Nearly 4 years of work and 240+ articles later, I now have my 3danim8’s Blog word cloud thanks to Alteryx and Tableau. That took a long time for me to accomplish because I had to write a lot of technical articles and do a lot of thinking.
The significance of this work isn’t necessarily the word cloud results, word analytics, or even the insights I learned about my writing style (all of which I really liked). The explosive potential of this method, the true innovation of the work, is encapsulated in the Alteryx workflow that generated the data used in the analysis.
The Value of Word Clouds and Word Analytics
Word Clouds may not initially seem like much, but when they are done properly, they really can tell insightful stories. I know because I have done studies like this a few times in my career, and they have always been very labor intensive but typically resulted in me being able to develop keen insights into what was being studied.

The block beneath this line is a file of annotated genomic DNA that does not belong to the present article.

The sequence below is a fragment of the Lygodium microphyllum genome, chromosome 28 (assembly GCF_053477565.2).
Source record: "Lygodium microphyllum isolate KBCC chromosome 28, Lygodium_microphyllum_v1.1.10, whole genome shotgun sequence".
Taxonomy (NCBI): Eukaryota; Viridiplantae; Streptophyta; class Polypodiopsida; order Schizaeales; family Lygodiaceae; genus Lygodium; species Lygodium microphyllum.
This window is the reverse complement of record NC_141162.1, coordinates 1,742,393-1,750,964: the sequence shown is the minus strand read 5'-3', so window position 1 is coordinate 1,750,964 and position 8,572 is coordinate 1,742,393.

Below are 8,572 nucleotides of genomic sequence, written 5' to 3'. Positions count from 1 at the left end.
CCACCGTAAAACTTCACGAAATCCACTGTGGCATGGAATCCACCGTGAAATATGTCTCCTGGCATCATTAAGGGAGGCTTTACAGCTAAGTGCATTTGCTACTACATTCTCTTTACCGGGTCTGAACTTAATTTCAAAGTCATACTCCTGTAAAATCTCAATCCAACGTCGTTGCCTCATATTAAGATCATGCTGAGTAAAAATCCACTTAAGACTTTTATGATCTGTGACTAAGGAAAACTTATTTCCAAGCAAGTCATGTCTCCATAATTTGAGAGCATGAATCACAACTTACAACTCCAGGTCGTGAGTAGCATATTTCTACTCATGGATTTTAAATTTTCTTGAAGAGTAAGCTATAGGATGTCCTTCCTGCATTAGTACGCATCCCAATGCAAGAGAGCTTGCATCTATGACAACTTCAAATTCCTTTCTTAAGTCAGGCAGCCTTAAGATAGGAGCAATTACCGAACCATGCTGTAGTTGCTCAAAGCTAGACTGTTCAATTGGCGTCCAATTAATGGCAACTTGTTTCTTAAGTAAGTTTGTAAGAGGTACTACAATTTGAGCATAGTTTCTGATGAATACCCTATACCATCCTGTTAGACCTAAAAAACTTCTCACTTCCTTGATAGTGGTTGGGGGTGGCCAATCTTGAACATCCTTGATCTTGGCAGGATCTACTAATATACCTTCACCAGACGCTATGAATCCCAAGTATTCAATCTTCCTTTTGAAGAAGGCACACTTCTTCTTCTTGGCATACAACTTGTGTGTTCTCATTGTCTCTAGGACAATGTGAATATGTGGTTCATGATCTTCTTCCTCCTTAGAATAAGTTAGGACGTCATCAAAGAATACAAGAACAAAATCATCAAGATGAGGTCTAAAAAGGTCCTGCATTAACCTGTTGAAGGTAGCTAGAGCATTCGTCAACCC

In this article, I tell you a story in the first video shown below about how I made my word cloud using Alteryx. By being initially inspired by an R-script written by a very talented guy named Ben Hamner of Kaggle, I was able to achieve something that has eluded me for a very long time. I consider this accomplishment to be very satisfying and significant for a few reasons.
Regarding my desire to do this work, I offer the following story. Last year I asked a co-worker to perform this work for me using the mega-capable system known as IBM Watson. He routinely works on Watson and Watson is exactly designed to do this work, plus a whole lot more.